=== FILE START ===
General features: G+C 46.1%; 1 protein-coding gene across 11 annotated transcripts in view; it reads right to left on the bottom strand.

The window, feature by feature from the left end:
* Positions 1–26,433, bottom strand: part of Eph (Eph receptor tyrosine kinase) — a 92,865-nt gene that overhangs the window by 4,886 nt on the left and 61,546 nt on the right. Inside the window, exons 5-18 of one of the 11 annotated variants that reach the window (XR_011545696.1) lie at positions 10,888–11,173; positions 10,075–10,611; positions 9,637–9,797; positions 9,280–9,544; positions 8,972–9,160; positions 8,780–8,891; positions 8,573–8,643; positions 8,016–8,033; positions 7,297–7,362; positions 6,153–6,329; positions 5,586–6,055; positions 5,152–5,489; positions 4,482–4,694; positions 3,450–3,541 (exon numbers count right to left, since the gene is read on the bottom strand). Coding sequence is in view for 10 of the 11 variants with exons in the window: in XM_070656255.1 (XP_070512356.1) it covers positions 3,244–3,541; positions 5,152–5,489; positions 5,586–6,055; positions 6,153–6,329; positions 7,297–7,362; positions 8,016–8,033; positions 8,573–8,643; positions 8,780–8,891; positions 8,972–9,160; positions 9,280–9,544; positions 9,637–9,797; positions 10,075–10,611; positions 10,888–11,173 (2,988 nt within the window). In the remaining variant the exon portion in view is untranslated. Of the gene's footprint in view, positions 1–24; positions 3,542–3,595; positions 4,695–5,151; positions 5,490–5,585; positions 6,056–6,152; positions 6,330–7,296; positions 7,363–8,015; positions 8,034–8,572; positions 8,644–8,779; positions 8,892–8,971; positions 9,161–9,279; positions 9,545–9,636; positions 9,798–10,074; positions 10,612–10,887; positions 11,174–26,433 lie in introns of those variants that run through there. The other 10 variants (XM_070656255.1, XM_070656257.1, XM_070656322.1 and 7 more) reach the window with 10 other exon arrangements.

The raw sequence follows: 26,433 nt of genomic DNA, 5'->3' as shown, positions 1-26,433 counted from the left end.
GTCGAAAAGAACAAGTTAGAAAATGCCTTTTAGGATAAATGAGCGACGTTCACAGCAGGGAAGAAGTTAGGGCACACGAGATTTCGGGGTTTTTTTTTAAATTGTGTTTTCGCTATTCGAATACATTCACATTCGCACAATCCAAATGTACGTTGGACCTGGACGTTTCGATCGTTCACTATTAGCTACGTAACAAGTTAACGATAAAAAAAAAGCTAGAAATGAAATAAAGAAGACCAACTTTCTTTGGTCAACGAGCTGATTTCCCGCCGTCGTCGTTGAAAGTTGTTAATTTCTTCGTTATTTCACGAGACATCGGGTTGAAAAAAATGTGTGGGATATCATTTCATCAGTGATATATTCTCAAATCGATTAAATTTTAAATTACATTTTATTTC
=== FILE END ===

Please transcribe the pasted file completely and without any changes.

General features: G+C 46.1%; 1 protein-coding gene across 11 annotated transcripts in view; it reads right to left on the bottom strand.

The window, feature by feature from the left end:
* Positions 1–26,433, bottom strand: part of Eph (Eph receptor tyrosine kinase) — a 92,865-nt gene that overhangs the window by 4,886 nt on the left and 61,546 nt on the right. Inside the window, exons 5-18 of one of the 11 annotated variants that reach the window (XR_011545696.1) lie at positions 10,888–11,173; positions 10,075–10,611; positions 9,637–9,797; positions 9,280–9,544; positions 8,972–9,160; positions 8,780–8,891; positions 8,573–8,643; positions 8,016–8,033; positions 7,297–7,362; positions 6,153–6,329; positions 5,586–6,055; positions 5,152–5,489; positions 4,482–4,694; positions 3,450–3,541 (exon numbers count right to left, since the gene is read on the bottom strand). Coding sequence is in view for 10 of the 11 variants with exons in the window: in XM_070656255.1 (XP_070512356.1) it covers positions 3,244–3,541; positions 5,152–5,489; positions 5,586–6,055; positions 6,153–6,329; positions 7,297–7,362; positions 8,016–8,033; positions 8,573–8,643; positions 8,780–8,891; positions 8,972–9,160; positions 9,280–9,544; positions 9,637–9,797; positions 10,075–10,611; positions 10,888–11,173 (2,988 nt within the window). In the remaining variant the exon portion in view is untranslated. Of the gene's footprint in view, positions 1–24; positions 3,542–3,595; positions 4,695–5,151; positions 5,490–5,585; positions 6,056–6,152; positions 6,330–7,296; positions 7,363–8,015; positions 8,034–8,572; positions 8,644–8,779; positions 8,892–8,971; positions 9,161–9,279; positions 9,545–9,636; positions 9,798–10,074; positions 10,612–10,887; positions 11,174–26,433 lie in introns of those variants that run through there. The other 10 variants (XM_070656255.1, XM_070656257.1, XM_070656322.1 and 7 more) reach the window with 10 other exon arrangements.

The raw sequence follows: 26,433 nt of genomic DNA, 5'->3' as shown, positions 1-26,433 counted from the left end.
GTCGAAAAGAACAAGTTAGAAAATGCCTTTTAGGATAAATGAGCGACGTTCACAGCAGGGAAGAAGTTAGGGCACACGAGATTTCGGGGTTTTTTTTTAAATTGTGTTTTCGCTATTCGAATACATTCACATTCGCACAATCCAAATGTACGTTGGACCTGGACGTTTCGATCGTTCACTATTAGCTACGTAACAAGTTAACGATAAAAAAAAAGCTAGAAATGAAATAAAGAAGACCAACTTTCTTTGGTCAACGAGCTGATTTCCCGCCGTCGTCGTTGAAAGTTGTTAATTTCTTCGTTATTTCACGAGACATCGGGTTGAAAAAAATGTGTGGGATATCATTTCATCAGTGATATATTCTCAAATCGATTAAATTTTAAATTACATTTTATTTC